Motown Writers Blog Challenge 2017, #3: What My Book Isn’t About
I could do an angry reaction to the supposed things accompanying unfounded assumptions by arrogant others that my book should be about, but I will simply tell you. My “not about” is drenched in pure envy and jealousy. Every night when I close the French doors to the bedroom wing of the house I think about it, when I reach my arm around before the rest of me to turn on a light in a windowless hallway, the shadow cast by a many armed cactus that is particularly ominous at the witching hour, and especially when the neighbours’ basement light protrudes a glow seeming to come from the underworld.
Perhaps it is because I grew up in the region well known for its infamous Devil’s Night, or that I am from a culture whose ghost stories are scarier than yours. It’s that I believe that makes it all the more frustrating that my book is not about ghosts.
I seek it out – watch horror movies, read ghost stories, consume an endless diet of videos and listicles on haunted objects on the internet. In every city I visit an undeniable favourite is the after dusk ghost tour.
In New Orleans, it was a cliche dark and stormy night, when I captured my first light orb at Jackson Square. In many a frame of my digital camera there were droplets of rain on my shots, and then suddenly, as if it thought I wouldn’t notice, that spherical gathering of light thought to be the manifestation of an otherworldly being. It was only on that one shot, surely proof of its reality, even confirmed by the tour guide who was into the academic, historical side of ghosttouring and decidedly not of the costumed exaggeration kind.
In my own city, it had become a Halloween ritual to seek out a deathly activity. One year I participated in a Victorian funeral at the Merchant House Museum, known to be haunted by the stubborn spinster daughter who kept the home a veritable museum as she lived in it, unwanting to change with the times when electricity and the like came around. According to her wishes, we walked about the house by candlelight, and in the front parlor, we lowered our heads at the casket. We viewed the bed, constructed of rope that engendered the phrase “sleep tight” into our vocabulary, where one or more of the family members had passed. We listened intently at the staff recounting first hand experiences as we watched shadows traverse the walls, car headlights or… we’ll never know for sure.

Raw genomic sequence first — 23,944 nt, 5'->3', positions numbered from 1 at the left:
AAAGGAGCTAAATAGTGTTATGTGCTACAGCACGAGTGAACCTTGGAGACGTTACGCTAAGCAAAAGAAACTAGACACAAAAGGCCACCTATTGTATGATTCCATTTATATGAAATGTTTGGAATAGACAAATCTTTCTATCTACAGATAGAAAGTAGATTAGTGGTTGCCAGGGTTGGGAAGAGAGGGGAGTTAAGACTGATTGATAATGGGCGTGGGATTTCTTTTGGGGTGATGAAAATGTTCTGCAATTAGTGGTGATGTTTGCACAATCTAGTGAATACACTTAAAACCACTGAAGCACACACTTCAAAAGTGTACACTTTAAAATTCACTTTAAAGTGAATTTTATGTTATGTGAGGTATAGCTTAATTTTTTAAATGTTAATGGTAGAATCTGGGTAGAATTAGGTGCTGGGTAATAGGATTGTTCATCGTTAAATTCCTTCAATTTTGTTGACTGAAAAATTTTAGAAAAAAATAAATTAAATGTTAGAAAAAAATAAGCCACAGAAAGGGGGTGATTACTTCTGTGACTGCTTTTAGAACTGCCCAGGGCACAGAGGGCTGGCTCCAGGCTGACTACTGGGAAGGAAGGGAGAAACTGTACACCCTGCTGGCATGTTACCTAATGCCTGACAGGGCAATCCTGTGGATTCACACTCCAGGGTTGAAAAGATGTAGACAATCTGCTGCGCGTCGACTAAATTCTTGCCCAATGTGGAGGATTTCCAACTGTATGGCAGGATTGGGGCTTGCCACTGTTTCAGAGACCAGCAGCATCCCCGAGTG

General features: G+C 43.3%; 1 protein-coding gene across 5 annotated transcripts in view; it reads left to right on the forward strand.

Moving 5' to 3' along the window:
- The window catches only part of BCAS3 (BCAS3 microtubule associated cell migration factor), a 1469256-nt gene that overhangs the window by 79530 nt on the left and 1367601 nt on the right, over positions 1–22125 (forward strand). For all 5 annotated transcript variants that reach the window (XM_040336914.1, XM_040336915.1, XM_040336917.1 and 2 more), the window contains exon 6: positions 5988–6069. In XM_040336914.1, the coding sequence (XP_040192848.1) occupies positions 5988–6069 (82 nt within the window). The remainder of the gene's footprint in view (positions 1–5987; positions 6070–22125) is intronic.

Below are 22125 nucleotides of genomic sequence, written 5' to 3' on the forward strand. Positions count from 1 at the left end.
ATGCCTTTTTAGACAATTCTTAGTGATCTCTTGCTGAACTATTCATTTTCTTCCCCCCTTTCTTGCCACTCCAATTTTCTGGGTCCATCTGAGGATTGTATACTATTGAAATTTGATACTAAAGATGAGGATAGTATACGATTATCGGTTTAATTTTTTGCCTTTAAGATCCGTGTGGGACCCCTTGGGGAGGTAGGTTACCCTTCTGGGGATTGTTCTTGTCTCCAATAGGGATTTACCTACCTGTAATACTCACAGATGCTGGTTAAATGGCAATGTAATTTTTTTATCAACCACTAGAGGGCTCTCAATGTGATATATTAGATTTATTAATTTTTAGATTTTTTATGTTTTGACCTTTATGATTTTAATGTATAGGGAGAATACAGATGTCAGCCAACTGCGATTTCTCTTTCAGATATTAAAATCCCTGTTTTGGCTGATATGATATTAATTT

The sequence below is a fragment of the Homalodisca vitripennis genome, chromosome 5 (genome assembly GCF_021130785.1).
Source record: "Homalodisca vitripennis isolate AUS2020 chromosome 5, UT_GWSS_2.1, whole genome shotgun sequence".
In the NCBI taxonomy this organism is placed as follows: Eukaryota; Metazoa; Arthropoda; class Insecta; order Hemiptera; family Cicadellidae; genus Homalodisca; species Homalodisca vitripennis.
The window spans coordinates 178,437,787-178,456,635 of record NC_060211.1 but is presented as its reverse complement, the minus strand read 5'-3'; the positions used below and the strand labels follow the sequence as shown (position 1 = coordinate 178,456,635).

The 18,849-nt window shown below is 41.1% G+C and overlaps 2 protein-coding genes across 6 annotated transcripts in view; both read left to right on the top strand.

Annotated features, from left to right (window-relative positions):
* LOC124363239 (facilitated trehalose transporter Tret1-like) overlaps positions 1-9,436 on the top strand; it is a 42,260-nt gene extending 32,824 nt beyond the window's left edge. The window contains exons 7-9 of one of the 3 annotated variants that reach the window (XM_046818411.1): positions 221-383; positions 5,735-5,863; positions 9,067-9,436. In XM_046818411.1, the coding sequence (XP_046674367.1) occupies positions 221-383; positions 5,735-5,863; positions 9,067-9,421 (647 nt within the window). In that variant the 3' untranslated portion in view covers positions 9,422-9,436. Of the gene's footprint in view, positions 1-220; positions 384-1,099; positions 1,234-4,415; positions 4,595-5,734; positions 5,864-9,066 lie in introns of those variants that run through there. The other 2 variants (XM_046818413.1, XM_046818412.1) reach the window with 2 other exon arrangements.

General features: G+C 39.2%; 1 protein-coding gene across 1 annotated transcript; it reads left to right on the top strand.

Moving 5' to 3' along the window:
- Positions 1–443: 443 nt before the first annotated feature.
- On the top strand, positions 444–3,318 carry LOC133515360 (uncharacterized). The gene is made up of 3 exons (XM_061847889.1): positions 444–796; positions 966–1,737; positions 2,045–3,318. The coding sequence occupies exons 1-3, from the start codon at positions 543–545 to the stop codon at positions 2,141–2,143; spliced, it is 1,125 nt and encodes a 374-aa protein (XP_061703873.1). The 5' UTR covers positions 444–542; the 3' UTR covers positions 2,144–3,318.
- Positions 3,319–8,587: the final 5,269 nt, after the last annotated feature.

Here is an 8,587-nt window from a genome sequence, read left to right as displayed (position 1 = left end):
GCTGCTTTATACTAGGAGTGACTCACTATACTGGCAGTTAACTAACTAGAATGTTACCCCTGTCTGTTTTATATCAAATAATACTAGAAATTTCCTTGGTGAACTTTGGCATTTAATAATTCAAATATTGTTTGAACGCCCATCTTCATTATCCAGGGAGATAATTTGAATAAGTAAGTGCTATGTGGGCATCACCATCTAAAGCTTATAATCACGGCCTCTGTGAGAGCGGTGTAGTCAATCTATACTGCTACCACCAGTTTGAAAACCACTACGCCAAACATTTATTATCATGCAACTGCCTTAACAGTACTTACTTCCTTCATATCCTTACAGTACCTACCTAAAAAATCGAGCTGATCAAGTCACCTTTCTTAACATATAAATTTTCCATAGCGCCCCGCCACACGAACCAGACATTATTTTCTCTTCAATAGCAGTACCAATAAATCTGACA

In Newport, Rhode Island, summer home of the Gilded Age, I spent the most indulgent weekend …staying up half the night watching a marathon of ghost hunting shows.
Heck, I’ve even made up ghost legends for places I’ve visited when I found the local lore wanting. Ballynahinch, the centuries old castle in the heart of Connemara in Ireland, is one such place. Warmed by hearty victuals and convivial music, we found a spacious room to take a cooling pause. My friend took a seat on an overstuffed sofa, and I across from her. I glanced above her head and a gruesome portrait of a hunt showing more blood and less sport than the usual pleasantry of a living room painting. It was a very large specimen and immediately became the victim of my overactive imagination when we couldn’t squeeze a ghost story out of the proprietor.
At The Mount in Lenox, Massachusetts, mediums of the paranormal had calculated the night of our tour to be especially propitious and thus there were more than your usual number of psychic types present. The unhappy homelife of one of our most celebrated authors was sure to result in psychic residue. Even the extensive number of pets buried on the property surely “left something behind.” As I descended a staircase to the basement, one after another before me and after me turned as they all noted the undeniable occurrence that had just happened. One woman lost her breath and had to sit down. As I asked what they saw, a couple, a man and a woman described something as clear as day. There was a stir of startled excitement running through the entire group. And I seemed to be the only one who couldn’t see it. Yes, that is the sad fate of one who soooo wants to see a ghost.